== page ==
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Note to Microsoft: Lose one suit or another

In early October, Sun Microsystems filed a suit accusing the software giant of fragmenting the Java programming language. Not a month later, the Justice Department is trying to slap the company with a $1 million daily fine for leveraging their OS monopoly in the browser software market. What may be less apparent is that Microsoft is taking opposing stances in each case.

As anyone with a modem should know, Microsoft is currently fighting two major legal battles. In early October, Sun Microsystems filed a suit accusing the software giant of fragmenting the Java programming language. Not a month later, the Justice Department is trying to slap the company with a $1 million daily fine for leveraging their OS monopoly in the browser software market.

What may be less apparent is that Microsoft is taking opposing stances in each case.

Earlier this week, CNET's NEWS.COM quoted Microsoft spokesman Mark Murray on the DOJ's findings against his company: "We do not believe that computer manufacturers can break apart Windows and choose to ship one part or another," he said. "We license Windows to be shipped in its entirety by all computer makers so users have a consistent experience."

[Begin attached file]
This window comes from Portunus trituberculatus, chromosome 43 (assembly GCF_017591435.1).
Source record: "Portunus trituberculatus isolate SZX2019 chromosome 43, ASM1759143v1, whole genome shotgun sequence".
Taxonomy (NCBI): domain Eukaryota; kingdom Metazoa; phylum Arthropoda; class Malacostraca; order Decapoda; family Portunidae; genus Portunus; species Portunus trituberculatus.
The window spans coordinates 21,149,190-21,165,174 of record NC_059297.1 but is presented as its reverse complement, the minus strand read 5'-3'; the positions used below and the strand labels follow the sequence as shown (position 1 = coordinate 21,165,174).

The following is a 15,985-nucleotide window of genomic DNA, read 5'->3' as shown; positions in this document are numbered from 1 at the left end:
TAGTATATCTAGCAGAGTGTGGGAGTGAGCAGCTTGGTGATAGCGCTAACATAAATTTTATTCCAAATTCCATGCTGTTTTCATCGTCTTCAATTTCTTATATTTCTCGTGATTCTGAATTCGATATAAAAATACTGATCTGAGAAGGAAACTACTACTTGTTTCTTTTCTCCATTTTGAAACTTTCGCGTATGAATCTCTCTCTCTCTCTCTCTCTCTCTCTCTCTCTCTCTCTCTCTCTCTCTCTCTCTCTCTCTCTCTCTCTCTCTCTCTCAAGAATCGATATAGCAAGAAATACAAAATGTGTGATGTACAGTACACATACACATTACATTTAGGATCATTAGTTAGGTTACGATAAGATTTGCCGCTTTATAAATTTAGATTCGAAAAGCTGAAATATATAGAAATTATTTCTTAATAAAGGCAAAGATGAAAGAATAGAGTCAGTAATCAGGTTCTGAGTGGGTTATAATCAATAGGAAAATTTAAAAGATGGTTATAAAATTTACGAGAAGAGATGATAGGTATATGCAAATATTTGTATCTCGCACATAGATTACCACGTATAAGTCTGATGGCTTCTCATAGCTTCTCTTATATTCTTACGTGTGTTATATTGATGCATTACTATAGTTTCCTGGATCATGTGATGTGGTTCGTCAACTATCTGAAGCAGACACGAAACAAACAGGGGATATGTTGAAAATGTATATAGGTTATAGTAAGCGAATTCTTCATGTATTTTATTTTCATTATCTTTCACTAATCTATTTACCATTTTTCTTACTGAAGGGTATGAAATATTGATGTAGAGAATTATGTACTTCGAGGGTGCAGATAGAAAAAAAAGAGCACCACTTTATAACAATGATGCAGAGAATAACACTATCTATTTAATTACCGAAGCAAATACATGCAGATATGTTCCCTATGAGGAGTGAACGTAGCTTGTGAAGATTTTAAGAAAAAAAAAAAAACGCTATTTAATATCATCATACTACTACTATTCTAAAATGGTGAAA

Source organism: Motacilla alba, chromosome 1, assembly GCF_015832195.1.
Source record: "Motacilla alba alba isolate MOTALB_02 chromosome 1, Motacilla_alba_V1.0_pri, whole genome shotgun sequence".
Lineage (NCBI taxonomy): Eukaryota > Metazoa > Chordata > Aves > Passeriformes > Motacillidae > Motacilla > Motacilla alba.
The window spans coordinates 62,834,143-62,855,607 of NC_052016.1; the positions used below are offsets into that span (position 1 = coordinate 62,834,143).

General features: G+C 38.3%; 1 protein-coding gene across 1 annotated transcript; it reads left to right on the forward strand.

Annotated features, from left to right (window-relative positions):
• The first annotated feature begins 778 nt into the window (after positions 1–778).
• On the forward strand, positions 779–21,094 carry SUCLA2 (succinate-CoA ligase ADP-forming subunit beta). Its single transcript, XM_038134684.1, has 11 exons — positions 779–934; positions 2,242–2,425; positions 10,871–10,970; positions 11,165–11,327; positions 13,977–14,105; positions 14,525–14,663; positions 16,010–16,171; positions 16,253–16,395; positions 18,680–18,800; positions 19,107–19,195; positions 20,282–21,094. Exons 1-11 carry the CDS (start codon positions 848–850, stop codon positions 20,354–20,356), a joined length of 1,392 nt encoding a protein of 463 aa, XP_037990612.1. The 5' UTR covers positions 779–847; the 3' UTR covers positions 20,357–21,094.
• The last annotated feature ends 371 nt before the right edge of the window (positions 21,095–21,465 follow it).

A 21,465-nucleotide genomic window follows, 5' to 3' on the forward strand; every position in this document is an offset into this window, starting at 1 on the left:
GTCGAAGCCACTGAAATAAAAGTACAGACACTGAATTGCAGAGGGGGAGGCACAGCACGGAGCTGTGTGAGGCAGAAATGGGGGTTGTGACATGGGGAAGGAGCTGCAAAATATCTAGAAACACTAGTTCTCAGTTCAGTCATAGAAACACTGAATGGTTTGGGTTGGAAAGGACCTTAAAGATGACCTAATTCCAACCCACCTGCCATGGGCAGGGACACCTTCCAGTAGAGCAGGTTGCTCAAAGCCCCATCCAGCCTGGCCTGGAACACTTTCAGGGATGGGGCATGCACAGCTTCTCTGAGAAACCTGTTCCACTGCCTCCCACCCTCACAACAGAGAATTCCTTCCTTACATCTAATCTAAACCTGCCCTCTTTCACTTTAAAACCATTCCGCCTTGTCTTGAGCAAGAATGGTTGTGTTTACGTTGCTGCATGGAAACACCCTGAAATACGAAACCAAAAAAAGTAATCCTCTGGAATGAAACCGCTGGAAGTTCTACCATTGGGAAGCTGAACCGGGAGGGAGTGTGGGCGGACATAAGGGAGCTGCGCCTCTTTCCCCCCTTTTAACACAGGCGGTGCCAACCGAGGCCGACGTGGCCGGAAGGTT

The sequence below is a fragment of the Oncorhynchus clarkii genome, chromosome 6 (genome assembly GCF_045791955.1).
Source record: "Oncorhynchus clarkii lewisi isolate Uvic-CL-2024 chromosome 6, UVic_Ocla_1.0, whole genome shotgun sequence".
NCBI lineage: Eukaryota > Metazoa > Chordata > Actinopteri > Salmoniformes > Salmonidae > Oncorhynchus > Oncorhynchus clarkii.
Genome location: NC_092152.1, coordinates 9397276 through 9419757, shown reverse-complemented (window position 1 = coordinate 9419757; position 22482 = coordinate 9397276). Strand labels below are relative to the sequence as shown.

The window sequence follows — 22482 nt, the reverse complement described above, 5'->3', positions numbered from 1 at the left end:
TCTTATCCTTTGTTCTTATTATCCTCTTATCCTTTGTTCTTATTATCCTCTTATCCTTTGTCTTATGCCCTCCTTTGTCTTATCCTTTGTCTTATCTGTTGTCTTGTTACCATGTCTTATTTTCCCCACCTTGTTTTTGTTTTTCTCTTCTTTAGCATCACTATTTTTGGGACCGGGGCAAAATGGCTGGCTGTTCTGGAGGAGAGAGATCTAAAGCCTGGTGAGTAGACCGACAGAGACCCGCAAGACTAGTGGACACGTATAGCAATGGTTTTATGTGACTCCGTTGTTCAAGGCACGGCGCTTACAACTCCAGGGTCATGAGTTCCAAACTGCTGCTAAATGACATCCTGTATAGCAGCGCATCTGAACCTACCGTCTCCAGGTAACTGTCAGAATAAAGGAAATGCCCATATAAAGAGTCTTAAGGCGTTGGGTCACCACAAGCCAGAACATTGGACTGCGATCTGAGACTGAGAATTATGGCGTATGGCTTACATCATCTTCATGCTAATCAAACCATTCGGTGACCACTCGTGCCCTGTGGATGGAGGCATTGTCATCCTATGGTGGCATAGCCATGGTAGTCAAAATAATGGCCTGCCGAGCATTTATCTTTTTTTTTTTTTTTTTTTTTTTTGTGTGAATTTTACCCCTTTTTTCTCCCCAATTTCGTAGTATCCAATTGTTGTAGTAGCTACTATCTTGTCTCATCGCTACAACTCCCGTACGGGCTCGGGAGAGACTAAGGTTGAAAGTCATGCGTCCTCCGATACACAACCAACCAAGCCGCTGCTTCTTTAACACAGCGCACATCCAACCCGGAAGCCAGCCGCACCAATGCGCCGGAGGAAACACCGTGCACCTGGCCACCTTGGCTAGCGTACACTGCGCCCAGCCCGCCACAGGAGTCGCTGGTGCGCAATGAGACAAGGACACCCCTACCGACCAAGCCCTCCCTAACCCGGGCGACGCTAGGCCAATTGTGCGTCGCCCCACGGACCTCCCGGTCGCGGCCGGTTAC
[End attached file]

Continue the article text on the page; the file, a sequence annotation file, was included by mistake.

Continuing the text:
So what about Java? Sun doesn't believe that Redmond should be allowed to break apart Java and selectively ship one part or another. That subverts the "write once, run anywhere" mantra. I understand that Microsoft is a large organization, but how many sides of the fence can it sit on at once?

"We paid a license fee to Sun and we certainly are doing the best job we can in compatibility," according to chairman Bill Gates.

Really? The specifics of that legal battle involve the substitution of several Windows-specific classes for generic ones in the programming language. Doing the old Folgers Crystals switch can hardly be Microsoft's best effort toward compatibility. What if Compaq had said it was doing the best it could in keeping Windows together? With its license revoked, the PC maker would be doing the best it could at going out of business.

What bothers me isn't that Microsoft looks two-faced. Opinions can (and often do) change over time. The part that steams my shorts is that Bill and company are getting away with it.

Microsoft could write off the $365 million annual fine as a charge and still spend billions on development. It could pay Sun's claim and not even feel the bite beyond this quarter. It could say "to hell with both of you" and nothing would change. Instead, it drops its collective jaw and feigns shock at each suit.

While I'm sure that Microsoft is right in one of the battles, I couldn't begin to tell you which one it is. It certainly isn't both.